January 2016

Modernising Indian education systems

Overhauling education in India can be brought about through a combination of digital technology and conventional pedagogical methods

Technology continuously proves itself to be indispensable to our lives, to an extent where it holds a degree of influence over us. In India, the prevalent usage of mobile phones, ATMs and the Internet, in spite of vast differences in terms of incomes, ethnicities and rural-urban divides, has proved that most individuals have effectively adapted to technological innovations and are able to incorporate it seamlessly into their lives. 

However, the one space where technology has surprisingly missed its mark is the Indian education sector, which needs a serious overhaul to make it relevant to the technological advancements of the current age. 

While most students are savvy in using technology for recreational purposes, they are not introduced to the benefits of technology as an enabling tool. Teachers, administrators, and policy makers who constitute a fundamental part of the Indian education ecosystem have not adopted technology as an integral (and not peripheral) tool for teaching and learning processes. Only a few private schools have seen the introduction of smart boards, media clips, and tablets in classrooms, but these are additives rather than elemental tools of learning. Further, many education tools and applications, in the market today, claim to be able to replace teachers or address teacher shortage. While this may sound like a noble cause, the need of the hour is to replace the existing methodology of teaching, not the teachers. This mismatch exists partly due to the reason that most of these applications are designed by companies which target only the students as their primary customers, instead of considering the teacher and the administrators who needs to be enabled to integrate technology effectively. Hence, the existing applications are yet to dent the education system significantly.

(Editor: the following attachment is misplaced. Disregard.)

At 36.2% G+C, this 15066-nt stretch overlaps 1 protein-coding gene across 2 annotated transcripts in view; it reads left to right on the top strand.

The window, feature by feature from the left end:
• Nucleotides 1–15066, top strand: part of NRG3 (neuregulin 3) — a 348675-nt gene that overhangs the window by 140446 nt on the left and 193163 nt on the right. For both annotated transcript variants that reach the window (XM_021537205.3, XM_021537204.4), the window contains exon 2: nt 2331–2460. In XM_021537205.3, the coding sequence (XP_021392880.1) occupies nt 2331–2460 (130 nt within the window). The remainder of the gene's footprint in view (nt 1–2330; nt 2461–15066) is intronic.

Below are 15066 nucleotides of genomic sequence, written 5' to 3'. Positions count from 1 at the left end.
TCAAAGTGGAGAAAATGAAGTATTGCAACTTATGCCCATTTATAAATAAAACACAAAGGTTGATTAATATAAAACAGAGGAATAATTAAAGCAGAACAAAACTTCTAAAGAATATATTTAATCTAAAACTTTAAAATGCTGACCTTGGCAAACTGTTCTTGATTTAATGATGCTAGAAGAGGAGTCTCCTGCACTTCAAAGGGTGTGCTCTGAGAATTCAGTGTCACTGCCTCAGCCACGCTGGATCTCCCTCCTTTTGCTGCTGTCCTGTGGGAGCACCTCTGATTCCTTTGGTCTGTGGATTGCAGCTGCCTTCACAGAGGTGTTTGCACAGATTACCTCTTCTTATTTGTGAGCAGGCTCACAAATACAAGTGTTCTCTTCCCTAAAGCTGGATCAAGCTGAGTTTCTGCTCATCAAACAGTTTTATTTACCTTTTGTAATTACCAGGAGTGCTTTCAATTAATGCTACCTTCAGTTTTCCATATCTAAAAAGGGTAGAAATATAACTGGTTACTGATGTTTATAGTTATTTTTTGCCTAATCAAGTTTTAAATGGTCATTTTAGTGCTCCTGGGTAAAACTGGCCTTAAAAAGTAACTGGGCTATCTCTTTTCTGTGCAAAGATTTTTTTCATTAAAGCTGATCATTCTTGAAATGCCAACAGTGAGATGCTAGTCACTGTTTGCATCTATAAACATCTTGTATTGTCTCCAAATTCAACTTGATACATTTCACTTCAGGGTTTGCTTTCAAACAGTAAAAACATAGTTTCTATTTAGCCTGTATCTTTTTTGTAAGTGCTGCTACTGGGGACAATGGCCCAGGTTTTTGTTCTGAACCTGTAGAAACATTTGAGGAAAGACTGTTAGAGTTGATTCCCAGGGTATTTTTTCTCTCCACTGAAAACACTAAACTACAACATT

Moreover, when one does a thorough examination, it becomes clear that majority of the applications and demonstrations are meant for students in elementary school. There are very few tools aimed to ease the learning of high school students, the level at which conceptual understanding is complex and harnessing the 21st century skills to enter the higher education of vocational space would be most beneficial. 

Therefore, many educationists and experts have agreed an intervention is warranted, wherein the focus of the Indian education system ought to harness ‘blended learning’- a combination of the physical and digital tools which integrate Face to Face pedagogical methods with innovative connected learning- to deliver quality education at scale to Indian students. These are interactive, innovative, and authentic and are able to provide learning experiences which are technology enabled which engages with the students, and also supports the teaching efforts by the teachers, leading to a connected and authentic learning. 

There is scope for local relevance of the content being taught in local languages, which enables effective learning experience even in rural parts of India. Students in these non-urban centres present a unique opportunity to address the persisting problem of limited access to quality education—a problem that this blended learning can address, if scaled in a proper manner. 

Fortunately, the very nature of these technologically advanced tools can reassure this effective scalability across India, as they comprise tools which connect with the global and open educational resources, and harness distance and flexible learning. The likelihood of these innovative tools succeeding in addressing the problems that plague our system is high, as they have been created by the same educationists who understand the reality which persists in the education sector. 

Amina Charania is Manager, Education Portfolio at Tata Trusts and Adjunct Associate Professor, CEIAR  at the Tata Institute of Social Sciences